"Visiting Italy without going to Sicily leaves no image in the spirit. It is Sicily that is the key to everything!" -Goethe

The immortal German poet was absolutely spot on. The more you entangle yourself in the magic maze that is Italy, the more you will find that the heart and soul, the very essence of its mixed cultural heritage is to be found in this island, Sicilia: a place of legend, and a dream location for visitors: tranquil and private in your own traditional country villa if you like, but if you emerge yourself you'll find it lively to the core and high spirited by default. Sicily has a face.

There's a wealth of beaches and sun filled hang-outs by the sea, some truly spectacular. Sicily is an island and around its coastal areas it breathes island life.

But it's as big as Belgium and there's more than cocktails and shrimps, much more. So let's look at it from a different perspective.

 

History; it's only skin deep.

Everywhere you go, everywhere you stick a shovel in the ground, there's the paradox of an ever present past, wether it's Greek temples in better shape than they are in Greece or ancient sites that give us a glimpse of an earlier history, mostly shrouded in mystery. It often feels like being a fly on the wall in a forgotten age, and we're not exaggerating in the slightest.

The Villa Romana del Casale at Piazza Armerina is a perfect example. Depictions of life in around 50 AD adorn the tiles of the mansion in the form of incredible mosaics, some of which are unique in the world. The bikini girls are a everyone's favorite, for obvious reasons as well as for their artistic value. Who needs an ipad when you can practically touch the days of yore on location?

The first known tribes were probably not indigenous to the island, which already establishes Sicily's reputation as a much wanted no-man's land that happened to be rich in raw materials and formed a stronghold on the edge of three worlds; Europe, Africa and in a lesser sense Asia.

The Sicans for example came from North Africa, and the Sicels, after which Sicily was named, came from Italy, as far as Rome even. They occupied the eastern part of the island, where Mount Etna gave fertility to the soil and by capturing the clouds gave way to plenty of rainfall. More to the south they inhabited parts of what later became Syracuse, and a large necropolis at nearby Pantalica is a silent witness to their existence.

Through a string of wars and battles different fractions were trying to gain control of the island. Especially the "Sicilian Expedition" during the Peleponnesian Wars is a prime example.
The Greek in the first place around 750 BC, but many were to follow, all the way up to the Italians led by Garibaldi. Liberation has always meant something else for Sicilians. To them, it's just another foreign ruler.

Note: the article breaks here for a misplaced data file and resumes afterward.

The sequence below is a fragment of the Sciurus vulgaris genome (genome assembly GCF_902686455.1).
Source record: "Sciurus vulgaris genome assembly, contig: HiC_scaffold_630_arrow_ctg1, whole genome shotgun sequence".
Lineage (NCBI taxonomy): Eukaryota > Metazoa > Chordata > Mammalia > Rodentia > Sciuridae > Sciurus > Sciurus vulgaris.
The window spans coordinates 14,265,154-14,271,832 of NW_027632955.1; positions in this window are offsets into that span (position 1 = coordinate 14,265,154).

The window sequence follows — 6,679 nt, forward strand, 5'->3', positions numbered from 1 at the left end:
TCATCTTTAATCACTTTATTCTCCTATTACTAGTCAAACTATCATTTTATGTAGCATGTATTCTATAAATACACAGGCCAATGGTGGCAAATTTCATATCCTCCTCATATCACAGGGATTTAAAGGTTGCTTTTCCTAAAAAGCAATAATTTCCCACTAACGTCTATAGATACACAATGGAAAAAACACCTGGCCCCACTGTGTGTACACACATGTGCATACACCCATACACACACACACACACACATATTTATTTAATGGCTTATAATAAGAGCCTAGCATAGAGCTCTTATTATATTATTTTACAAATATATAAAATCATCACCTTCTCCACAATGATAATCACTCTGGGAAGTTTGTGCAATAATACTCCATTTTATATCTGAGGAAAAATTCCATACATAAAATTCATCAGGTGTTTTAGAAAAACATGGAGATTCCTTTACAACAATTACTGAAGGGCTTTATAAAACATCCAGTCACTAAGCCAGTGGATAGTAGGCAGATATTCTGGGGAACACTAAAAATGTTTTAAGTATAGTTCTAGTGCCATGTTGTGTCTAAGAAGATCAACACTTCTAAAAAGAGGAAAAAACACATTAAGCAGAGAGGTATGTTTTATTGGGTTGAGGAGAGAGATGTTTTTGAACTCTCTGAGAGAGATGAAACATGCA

The Bikini Girls in Villa Romana del Casale - the oldest image in the world of women in bikini.

Temple of Concordia in the 'Valle dei Templi' in Agrigento.

Culture of Sicily: The Mother of all Melting Pots.

Europe, Africa and Asia are rolled into one here in one of the world´s first multicultural societies. With over over thirty centuries of history and culture to be explored, Sicily is the perfect place to enjoy nature, culture and cuisine, while basking in the Mediterranean´s famous climate.

This incredible melting pot of cultural styles still echoes in the original Sicilian language, which consists of, amongst others, Greek, Arabic, Catalan, French and Spanish loan words. It also had an important influence on the development of modern day Maltese. Sicilian is a different thing all together and speaking Italian won't do you much good, but Sicilians are bilingual, which means they speak Italian, and the old language is changing to a more Italian based dialect as time goes by, unfortunately. English is finally developing as a secondary language, albeit mainly with the younger generation. And it's still possible for two grandmothers to converse without even their grandchildren having a clue of what they're on about.

I once asked an old 'contadino' (farmer) where a certain road was leading, and he answered: "Il panificio", meaning 'bakery'. He had to repeat it three times before I got it, and not before he put his thumb on his index finger, shook his head, and shouted: "Dove s'compr'il pane!", or 'where you buy bread!'. My exclamation: "Ah, the panificio!" didn't make things better. But it's this willfulness that defines Sicilians, and without it, it just wouldn't be Sicily.

The cultural blend is most impressive in the arts though. The fore mentioned Roman mosaics in the Villa Romana del Casale for example are North African in style; the Norman buildings of Cefalu cathedral, the Palatine chapel and La Martorana in Palermo all have spectacular Byzantine and Greek art. Arabic influences are everywhere to be found, and very visible in the Moorish architecture and geometrical decoration in buildings such as San Cataldo.

Tradition and modernity are in perfect balance, as one can see all over the island. For example, the unique tiled staircase in Caltagirone's ceramics stronghold is complemented by a modern mosaic pointing towards Sicily's great heritage.

Don't forget to visit the late-baroque towns of Enna and Noto in South-Eastern Sicily to see the mind blowing decorations that adorn churches and buildings alike. This style of intricate baroque carvings, that seemed to have been conjured up by the melted mind of a mad wizard genius, is typical for Sicily around 1730 and is influenced by developments in Italy as well as Spain, the country that supplied the ruling class for that period.

 

Medieval mosaic in the 'Roger Rooms' of the Norman Palace in Palermo, 12th c.